John Woo, the director who helped define the style of Hong Kong films before applying his style to Hollywood and then China, returns to action with “Manhunt,” a reworking of a Japanese film that was the first foreign movie to be shown in post-Cultural Revolution China. The new film unspooled at the Venice Film Festival before moving on the the Toronto Intl. Film Festival. Woo spoke to Variety’s Patrick Frater about the film.
You have recently said that that you wanted to go back to smaller films, in particular the style of “The Killer.” Do you see “Manhunt” as a return to basics? If so, why?
I wish to go back to smaller films because, as the budget gets larger, the pressure gets bigger too. This pressure makes it difficult for me to enjoy the creative process. We are being controlled by the numbers during the entire process, or decide how to shoot a scene because of the budget, not inspiration. Film markets care more about how many tickets you can sell, the quality of our work is decided by whether it is blockbuster. This is an unhealthy atmosphere, with more and more pain. Therefore, I want to go back to the past, and start making some small films, in a way that I will have a relatively free creative environment, and truly enjoy the movie-making process. I like ‘Manhunt’ very much myself, it is very close to my previous style.
And yet “Manhunt” is a still big-budget film, with major Asian stars
It is considered a big-budget film in China. Moviemaking costs are much more expensive compared to the old times, and some of the big scenes required substantial cost. But the theme and the content of the story is very much close to my previous interests. It’s a small and simple story about brotherhood, justice and a little romance. In Hollywood, it would be considered a medium-budget production.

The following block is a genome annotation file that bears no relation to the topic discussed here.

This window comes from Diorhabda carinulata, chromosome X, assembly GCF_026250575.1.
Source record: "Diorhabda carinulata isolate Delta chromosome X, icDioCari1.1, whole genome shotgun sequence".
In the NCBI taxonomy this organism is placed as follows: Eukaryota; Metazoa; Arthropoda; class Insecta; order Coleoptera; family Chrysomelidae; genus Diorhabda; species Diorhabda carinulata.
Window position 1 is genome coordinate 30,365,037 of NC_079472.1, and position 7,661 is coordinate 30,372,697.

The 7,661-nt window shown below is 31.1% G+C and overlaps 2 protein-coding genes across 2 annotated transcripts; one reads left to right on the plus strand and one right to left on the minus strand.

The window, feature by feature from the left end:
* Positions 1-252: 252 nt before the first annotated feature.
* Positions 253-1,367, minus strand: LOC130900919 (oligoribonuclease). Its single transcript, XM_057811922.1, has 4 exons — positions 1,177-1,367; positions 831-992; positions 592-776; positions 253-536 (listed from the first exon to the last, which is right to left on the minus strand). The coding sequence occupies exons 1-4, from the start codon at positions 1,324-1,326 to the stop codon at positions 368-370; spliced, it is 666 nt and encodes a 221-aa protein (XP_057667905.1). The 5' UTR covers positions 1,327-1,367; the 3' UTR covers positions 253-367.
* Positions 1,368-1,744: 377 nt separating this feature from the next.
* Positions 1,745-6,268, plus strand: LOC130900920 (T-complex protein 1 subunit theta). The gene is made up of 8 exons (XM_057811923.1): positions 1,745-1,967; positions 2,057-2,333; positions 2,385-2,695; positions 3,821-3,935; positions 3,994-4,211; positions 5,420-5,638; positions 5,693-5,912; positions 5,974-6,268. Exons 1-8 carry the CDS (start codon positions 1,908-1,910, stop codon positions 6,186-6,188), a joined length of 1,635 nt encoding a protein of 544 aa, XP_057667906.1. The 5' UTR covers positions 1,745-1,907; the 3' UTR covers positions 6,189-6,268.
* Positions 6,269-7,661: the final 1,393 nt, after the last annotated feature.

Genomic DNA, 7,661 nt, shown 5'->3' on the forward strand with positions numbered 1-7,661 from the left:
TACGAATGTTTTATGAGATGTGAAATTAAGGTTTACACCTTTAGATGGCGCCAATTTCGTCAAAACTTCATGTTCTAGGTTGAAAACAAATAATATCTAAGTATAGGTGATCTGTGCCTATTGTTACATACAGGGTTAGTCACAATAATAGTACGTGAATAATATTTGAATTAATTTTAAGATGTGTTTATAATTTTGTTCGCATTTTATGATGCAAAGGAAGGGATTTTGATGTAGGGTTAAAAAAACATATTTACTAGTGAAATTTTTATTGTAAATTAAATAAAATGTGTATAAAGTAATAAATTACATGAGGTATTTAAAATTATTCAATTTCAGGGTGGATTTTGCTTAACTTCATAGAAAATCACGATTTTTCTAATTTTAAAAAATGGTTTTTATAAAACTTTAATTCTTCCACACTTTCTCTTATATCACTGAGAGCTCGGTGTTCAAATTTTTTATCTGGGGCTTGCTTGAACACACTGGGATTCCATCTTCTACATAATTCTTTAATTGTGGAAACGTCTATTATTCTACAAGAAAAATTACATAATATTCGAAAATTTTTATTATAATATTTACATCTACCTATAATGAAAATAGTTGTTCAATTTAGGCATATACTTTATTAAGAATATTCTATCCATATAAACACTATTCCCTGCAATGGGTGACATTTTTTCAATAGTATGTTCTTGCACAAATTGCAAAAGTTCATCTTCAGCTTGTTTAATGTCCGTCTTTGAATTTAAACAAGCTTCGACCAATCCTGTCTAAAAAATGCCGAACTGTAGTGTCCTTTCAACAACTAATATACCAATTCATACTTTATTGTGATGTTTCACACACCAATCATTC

Are you still planning to direct other movies after this?
Yes, I will be shooting a Hollywood picture after this.
Why did the 1978 “Manhunt” story need to be revisited and updated?
I’ve always loved [Japanese star] Ken Takakura’s films and adored his image. His way of acting had a great influence on me when designing characters for my films. For example, Chow Yun-Fat in “A Better Tomorrow” is a quasi-embodiment of Ken Takakura. When learning that Ken Takakura passed away, I was very sad. Therefore, I wanted to shoot a movie or remake his previous films to pay tribute to him.
Another reason is that I love the Japanese gang films of the 1960s. When Media Asia invited me to re-shoot “Manhunt,” I was very happy and agreed without asking anything. In addition, this story tells about a wronged good man who finds out the truth through his courage and wisdom. Such a story is very inspirational.
What is the significance of telling the story at this time with a Chinese protagonist against the Japanese justice system?
There is no special meaning relate to that aspect, the story simply tells how a framed Chinese man is seeking the truth. It could happen in any country. It’s a story about friendship. Such plots have always been the main theme of my work. Of course, there are also love stories between the hero and heroine.
How did you find directing your daughter Angeles Woo in a major role?
I treated her the same like any other actors, my relationship with actors are like friends, I gave them a simple instruction and give them enough freedom during acting. I didn’t give her any special care. This is my way of showing respect to her.